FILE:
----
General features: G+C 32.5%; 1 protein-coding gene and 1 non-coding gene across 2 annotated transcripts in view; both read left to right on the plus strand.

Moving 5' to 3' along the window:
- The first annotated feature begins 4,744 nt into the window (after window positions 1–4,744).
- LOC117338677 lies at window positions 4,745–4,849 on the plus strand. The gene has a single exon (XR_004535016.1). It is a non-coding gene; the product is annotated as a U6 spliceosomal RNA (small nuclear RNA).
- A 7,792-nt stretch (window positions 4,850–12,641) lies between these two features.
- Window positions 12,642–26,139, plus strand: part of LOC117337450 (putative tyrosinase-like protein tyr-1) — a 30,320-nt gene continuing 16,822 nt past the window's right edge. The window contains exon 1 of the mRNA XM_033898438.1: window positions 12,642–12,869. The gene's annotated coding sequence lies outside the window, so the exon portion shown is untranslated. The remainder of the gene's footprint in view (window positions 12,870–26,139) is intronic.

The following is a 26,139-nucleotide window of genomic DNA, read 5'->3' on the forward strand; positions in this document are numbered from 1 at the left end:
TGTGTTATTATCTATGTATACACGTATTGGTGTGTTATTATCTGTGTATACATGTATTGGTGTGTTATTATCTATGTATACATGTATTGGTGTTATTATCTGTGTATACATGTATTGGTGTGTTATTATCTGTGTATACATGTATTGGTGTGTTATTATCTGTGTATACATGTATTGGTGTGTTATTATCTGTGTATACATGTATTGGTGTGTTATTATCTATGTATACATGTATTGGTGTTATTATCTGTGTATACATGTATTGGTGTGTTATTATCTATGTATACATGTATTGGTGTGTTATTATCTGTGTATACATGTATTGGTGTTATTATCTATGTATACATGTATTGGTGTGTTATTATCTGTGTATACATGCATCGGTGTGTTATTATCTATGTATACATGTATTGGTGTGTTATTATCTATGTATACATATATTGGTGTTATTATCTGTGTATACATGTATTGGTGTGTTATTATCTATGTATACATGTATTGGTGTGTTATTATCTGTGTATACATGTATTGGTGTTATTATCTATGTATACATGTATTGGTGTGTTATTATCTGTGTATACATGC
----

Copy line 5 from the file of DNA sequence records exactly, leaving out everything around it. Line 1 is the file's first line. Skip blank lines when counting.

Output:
- A 7,792-nt stretch (window positions 4,850–12,641) lies between these two features.